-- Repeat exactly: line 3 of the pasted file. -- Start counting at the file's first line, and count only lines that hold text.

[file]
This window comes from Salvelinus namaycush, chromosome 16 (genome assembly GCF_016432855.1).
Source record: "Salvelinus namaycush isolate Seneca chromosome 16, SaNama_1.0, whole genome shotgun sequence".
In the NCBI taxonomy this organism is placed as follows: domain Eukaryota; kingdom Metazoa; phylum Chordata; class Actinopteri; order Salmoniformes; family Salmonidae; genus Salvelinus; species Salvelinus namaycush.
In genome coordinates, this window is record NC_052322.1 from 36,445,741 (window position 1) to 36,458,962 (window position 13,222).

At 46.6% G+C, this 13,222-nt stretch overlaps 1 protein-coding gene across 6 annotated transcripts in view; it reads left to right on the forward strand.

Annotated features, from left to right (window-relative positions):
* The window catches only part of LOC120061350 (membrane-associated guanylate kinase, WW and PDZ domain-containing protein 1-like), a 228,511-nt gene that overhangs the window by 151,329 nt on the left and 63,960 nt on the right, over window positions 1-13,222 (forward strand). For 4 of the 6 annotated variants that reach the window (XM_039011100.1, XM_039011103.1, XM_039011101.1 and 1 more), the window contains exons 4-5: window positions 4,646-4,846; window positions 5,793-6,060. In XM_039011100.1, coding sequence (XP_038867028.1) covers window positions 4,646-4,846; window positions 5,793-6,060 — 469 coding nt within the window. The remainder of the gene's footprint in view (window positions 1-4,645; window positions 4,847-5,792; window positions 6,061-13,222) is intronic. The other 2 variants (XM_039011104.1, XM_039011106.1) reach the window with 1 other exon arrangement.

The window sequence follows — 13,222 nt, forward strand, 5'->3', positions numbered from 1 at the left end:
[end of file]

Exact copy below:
In the NCBI taxonomy this organism is placed as follows: domain Eukaryota; kingdom Metazoa; phylum Chordata; class Actinopteri; order Salmoniformes; family Salmonidae; genus Salvelinus; species Salvelinus namaycush.